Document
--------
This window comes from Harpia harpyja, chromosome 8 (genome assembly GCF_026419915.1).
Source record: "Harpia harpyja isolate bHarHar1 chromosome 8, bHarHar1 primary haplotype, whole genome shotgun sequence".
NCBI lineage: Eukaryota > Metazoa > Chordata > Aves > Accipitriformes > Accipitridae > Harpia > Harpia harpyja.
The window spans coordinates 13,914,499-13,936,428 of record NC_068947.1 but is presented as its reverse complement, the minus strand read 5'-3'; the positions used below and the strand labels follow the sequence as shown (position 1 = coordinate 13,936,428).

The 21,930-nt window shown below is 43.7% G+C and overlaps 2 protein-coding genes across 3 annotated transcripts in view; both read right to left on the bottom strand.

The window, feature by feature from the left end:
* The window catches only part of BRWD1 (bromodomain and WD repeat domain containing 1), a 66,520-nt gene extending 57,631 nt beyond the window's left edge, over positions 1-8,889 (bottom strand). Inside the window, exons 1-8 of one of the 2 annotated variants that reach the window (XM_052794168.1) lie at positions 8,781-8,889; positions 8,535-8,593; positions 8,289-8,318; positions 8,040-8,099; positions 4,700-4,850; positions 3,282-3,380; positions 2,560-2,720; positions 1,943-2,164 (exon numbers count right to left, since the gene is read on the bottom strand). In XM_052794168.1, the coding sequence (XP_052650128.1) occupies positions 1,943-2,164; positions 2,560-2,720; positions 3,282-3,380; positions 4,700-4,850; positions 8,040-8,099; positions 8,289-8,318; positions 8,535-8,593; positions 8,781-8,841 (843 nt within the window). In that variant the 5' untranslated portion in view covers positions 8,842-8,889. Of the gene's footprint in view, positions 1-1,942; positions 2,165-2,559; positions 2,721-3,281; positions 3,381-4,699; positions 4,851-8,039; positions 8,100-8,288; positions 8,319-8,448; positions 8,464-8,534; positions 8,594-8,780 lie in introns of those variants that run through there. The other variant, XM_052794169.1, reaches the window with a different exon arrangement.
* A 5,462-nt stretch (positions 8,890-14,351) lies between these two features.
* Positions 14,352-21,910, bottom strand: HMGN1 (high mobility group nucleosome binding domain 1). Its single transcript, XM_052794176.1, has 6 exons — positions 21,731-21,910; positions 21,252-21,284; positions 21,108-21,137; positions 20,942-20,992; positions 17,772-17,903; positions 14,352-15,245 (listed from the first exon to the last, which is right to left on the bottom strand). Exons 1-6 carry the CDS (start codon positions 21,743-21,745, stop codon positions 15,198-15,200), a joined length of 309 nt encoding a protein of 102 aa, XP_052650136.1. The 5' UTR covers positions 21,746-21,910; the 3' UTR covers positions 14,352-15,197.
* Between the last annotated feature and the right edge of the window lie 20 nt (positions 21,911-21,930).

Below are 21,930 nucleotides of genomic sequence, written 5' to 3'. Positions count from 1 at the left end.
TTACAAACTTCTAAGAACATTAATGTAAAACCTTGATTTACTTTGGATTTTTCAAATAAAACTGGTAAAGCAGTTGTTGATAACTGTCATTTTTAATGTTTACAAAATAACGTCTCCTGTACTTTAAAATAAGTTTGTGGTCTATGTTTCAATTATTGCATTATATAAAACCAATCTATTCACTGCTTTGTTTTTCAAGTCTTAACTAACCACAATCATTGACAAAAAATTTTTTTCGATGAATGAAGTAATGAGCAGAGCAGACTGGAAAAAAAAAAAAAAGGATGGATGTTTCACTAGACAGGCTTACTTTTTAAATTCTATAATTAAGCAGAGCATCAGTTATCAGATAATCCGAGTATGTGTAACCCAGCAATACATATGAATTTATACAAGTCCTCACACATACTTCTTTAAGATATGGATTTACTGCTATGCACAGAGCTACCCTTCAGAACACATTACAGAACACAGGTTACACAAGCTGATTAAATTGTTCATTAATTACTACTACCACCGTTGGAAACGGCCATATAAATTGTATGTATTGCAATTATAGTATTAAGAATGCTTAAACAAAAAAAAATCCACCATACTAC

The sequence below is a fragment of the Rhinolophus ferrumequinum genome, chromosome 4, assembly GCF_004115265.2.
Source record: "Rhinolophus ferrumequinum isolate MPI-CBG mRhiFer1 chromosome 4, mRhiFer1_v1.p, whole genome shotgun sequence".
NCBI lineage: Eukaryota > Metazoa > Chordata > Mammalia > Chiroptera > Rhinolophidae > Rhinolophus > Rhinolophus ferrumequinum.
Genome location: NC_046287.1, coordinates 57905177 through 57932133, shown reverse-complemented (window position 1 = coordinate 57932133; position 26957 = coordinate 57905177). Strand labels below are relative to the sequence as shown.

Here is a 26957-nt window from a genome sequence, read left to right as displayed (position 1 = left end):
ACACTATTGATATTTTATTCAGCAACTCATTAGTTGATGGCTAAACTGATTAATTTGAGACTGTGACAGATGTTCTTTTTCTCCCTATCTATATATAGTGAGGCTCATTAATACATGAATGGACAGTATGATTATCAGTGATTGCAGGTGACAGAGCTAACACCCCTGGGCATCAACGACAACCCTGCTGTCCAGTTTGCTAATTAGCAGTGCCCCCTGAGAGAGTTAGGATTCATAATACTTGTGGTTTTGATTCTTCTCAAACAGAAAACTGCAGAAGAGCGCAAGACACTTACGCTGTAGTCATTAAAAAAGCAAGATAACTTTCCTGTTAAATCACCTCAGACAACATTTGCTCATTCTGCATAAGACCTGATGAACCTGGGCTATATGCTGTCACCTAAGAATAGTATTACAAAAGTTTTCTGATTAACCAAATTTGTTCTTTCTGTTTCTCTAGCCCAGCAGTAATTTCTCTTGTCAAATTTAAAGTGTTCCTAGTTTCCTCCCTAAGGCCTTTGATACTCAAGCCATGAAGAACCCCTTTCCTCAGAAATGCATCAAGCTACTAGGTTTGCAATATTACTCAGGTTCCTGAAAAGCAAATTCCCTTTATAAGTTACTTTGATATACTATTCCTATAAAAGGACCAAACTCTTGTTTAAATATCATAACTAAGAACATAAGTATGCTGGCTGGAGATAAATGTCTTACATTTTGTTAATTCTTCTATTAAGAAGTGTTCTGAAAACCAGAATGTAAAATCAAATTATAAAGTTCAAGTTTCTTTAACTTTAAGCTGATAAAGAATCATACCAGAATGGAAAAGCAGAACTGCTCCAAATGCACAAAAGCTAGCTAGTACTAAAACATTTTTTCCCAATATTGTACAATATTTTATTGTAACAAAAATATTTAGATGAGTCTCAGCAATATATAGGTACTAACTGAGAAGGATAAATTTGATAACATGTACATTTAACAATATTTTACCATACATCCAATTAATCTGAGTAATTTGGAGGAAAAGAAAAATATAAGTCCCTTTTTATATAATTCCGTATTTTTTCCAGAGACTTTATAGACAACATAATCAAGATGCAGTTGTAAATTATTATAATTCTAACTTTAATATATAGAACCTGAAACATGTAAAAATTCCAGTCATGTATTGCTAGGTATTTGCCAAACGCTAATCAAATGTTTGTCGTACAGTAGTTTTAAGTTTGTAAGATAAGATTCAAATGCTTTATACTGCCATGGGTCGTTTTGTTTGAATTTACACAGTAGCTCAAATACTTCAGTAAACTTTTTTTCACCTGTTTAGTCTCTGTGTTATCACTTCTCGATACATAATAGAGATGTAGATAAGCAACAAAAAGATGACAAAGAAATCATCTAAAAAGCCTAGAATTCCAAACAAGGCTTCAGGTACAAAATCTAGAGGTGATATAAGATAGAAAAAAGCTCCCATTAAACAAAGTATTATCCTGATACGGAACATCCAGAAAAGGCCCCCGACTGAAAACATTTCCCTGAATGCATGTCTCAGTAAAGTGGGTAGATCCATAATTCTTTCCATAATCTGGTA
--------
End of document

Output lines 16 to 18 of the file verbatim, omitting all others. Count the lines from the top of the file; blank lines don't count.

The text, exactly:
Genome location: NC_046287.1, coordinates 57905177 through 57932133, shown reverse-complemented (window position 1 = coordinate 57932133; position 26957 = coordinate 57905177). Strand labels below are relative to the sequence as shown.

Here is a 26957-nt window from a genome sequence, read left to right as displayed (position 1 = left end):
ACACTATTGATATTTTATTCAGCAACTCATTAGTTGATGGCTAAACTGATTAATTTGAGACTGTGACAGATGTTCTTTTTCTCCCTATCTATATATAGTGAGGCTCATTAATACATGAATGGACAGTATGATTATCAGTGATTGCAGGTGACAGAGCTAACACCCCTGGGCATCAACGACAACCCTGCTGTCCAGTTTGCTAATTAGCAGTGCCCCCTGAGAGAGTTAGGATTCATAATACTTGTGGTTTTGATTCTTCTCAAACAGAAAACTGCAGAAGAGCGCAAGACACTTACGCTGTAGTCATTAAAAAAGCAAGATAACTTTCCTGTTAAATCACCTCAGACAACATTTGCTCATTCTGCATAAGACCTGATGAACCTGGGCTATATGCTGTCACCTAAGAATAGTATTACAAAAGTTTTCTGATTAACCAAATTTGTTCTTTCTGTTTCTCTAGCCCAGCAGTAATTTCTCTTGTCAAATTTAAAGTGTTCCTAGTTTCCTCCCTAAGGCCTTTGATACTCAAGCCATGAAGAACCCCTTTCCTCAGAAATGCATCAAGCTACTAGGTTTGCAATATTACTCAGGTTCCTGAAAAGCAAATTCCCTTTATAAGTTACTTTGATATACTATTCCTATAAAAGGACCAAACTCTTGTTTAAATATCATAACTAAGAACATAAGTATGCTGGCTGGAGATAAATGTCTTACATTTTGTTAATTCTTCTATTAAGAAGTGTTCTGAAAACCAGAATGTAAAATCAAATTATAAAGTTCAAGTTTCTTTAACTTTAAGCTGATAAAGAATCATACCAGAATGGAAAAGCAGAACTGCTCCAAATGCACAAAAGCTAGCTAGTACTAAAACATTTTTTCCCAATATTGTACAATATTTTATTGTAACAAAAATATTTAGATGAGTCTCAGCAATATATAGGTACTAACTGAGAAGGATAAATTTGATAACATGTACATTTAACAATATTTTACCATACATCCAATTAATCTGAGTAATTTGGAGGAAAAGAAAAATATAAGTCCCTTTTTATATAATTCCGTATTTTTTCCAGAGACTTTATAGACAACATAATCAAGATGCAGTTGTAAATTATTATAATTCTAACTTTAATATATAGAACCTGAAACATGTAAAAATTCCAGTCATGTATTGCTAGGTATTTGCCAAACGCTAATCAAATGTTTGTCGTACAGTAGTTTTAAGTTTGTAAGATAAGATTCAAATGCTTTATACTGCCATGGGTCGTTTTGTTTGAATTTACACAGTAGCTCAAATACTTCAGTAAACTTTTTTTCACCTGTTTAGTCTCTGTGTTATCACTTCTCGATACATAATAGAGATGTAGATAAGCAACAAAAAGATGACAAAGAAATCATCTAAAAAGCCTAGAATTCCAAACAAGGCTTCAGGTACAAAATCTAGAGGTGATATAAGATAGAAAAAAGCTCCCATTAAACAAAGTATTATCCTGATACGGAACATCCAGAAAAGGCCCCCGACTGAAAACATTTCCCTGAATGCATGTCTCAGTAAAGTGGGTAGATCCATAATTCTTTCCATAATCTGGTA